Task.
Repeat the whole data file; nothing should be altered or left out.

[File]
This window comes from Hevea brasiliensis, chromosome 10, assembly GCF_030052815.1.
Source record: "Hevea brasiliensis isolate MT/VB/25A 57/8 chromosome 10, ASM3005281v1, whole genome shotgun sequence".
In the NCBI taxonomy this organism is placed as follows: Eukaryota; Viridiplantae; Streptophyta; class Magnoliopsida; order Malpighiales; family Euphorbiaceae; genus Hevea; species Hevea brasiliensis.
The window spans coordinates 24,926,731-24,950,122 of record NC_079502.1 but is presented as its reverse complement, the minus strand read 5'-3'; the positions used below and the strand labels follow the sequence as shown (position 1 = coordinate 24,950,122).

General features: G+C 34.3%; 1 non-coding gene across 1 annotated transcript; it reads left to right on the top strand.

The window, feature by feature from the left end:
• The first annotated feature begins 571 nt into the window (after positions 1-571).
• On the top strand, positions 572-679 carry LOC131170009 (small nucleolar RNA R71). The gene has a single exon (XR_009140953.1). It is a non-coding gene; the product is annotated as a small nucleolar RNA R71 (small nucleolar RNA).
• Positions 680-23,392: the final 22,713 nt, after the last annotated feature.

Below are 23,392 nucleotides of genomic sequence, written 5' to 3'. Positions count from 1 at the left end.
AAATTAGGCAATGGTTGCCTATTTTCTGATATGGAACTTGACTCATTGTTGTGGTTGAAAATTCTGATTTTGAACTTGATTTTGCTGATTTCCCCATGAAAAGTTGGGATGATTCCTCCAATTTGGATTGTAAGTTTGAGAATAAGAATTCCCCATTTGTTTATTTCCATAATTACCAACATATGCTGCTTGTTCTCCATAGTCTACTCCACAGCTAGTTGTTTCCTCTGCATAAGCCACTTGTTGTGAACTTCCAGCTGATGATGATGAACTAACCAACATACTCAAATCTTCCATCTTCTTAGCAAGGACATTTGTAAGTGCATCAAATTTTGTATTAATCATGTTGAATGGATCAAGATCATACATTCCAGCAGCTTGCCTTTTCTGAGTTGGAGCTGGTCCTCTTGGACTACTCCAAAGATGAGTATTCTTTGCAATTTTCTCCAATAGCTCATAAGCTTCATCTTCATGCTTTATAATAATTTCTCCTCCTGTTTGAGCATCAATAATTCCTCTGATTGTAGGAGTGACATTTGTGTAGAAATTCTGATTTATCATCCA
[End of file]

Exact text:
This window comes from Hevea brasiliensis, chromosome 10, assembly GCF_030052815.1.
Source record: "Hevea brasiliensis isolate MT/VB/25A 57/8 chromosome 10, ASM3005281v1, whole genome shotgun sequence".
In the NCBI taxonomy this organism is placed as follows: Eukaryota; Viridiplantae; Streptophyta; class Magnoliopsida; order Malpighiales; family Euphorbiaceae; genus Hevea; species Hevea brasiliensis.
The window spans coordinates 24,926,731-24,950,122 of record NC_079502.1 but is presented as its reverse complement, the minus strand read 5'-3'; the positions used below and the strand labels follow the sequence as shown (position 1 = coordinate 24,950,122).

General features: G+C 34.3%; 1 non-coding gene across 1 annotated transcript; it reads left to right on the top strand.

The window, feature by feature from the left end:
• The first annotated feature begins 571 nt into the window (after positions 1-571).
• On the top strand, positions 572-679 carry LOC131170009 (small nucleolar RNA R71). The gene has a single exon (XR_009140953.1). It is a non-coding gene; the product is annotated as a small nucleolar RNA R71 (small nucleolar RNA).
• Positions 680-23,392: the final 22,713 nt, after the last annotated feature.

Below are 23,392 nucleotides of genomic sequence, written 5' to 3'. Positions count from 1 at the left end.
AAATTAGGCAATGGTTGCCTATTTTCTGATATGGAACTTGACTCATTGTTGTGGTTGAAAATTCTGATTTTGAACTTGATTTTGCTGATTTCCCCATGAAAAGTTGGGATGATTCCTCCAATTTGGATTGTAAGTTTGAGAATAAGAATTCCCCATTTGTTTATTTCCATAATTACCAACATATGCTGCTTGTTCTCCATAGTCTACTCCACAGCTAGTTGTTTCCTCTGCATAAGCCACTTGTTGTGAACTTCCAGCTGATGATGATGAACTAACCAACATACTCAAATCTTCCATCTTCTTAGCAAGGACATTTGTAAGTGCATCAAATTTTGTATTAATCATGTTGAATGGATCAAGATCATACATTCCAGCAGCTTGCCTTTTCTGAGTTGGAGCTGGTCCTCTTGGACTACTCCAAAGATGAGTATTCTTTGCAATTTTCTCCAATAGCTCATAAGCTTCATCTTCATGCTTTATAATAATTTCTCCTCCTGTTTGAGCATCAATAATTCCTCTGATTGTAGGAGTGACATTTGTGTAGAAATTCTGATTTATCATCCA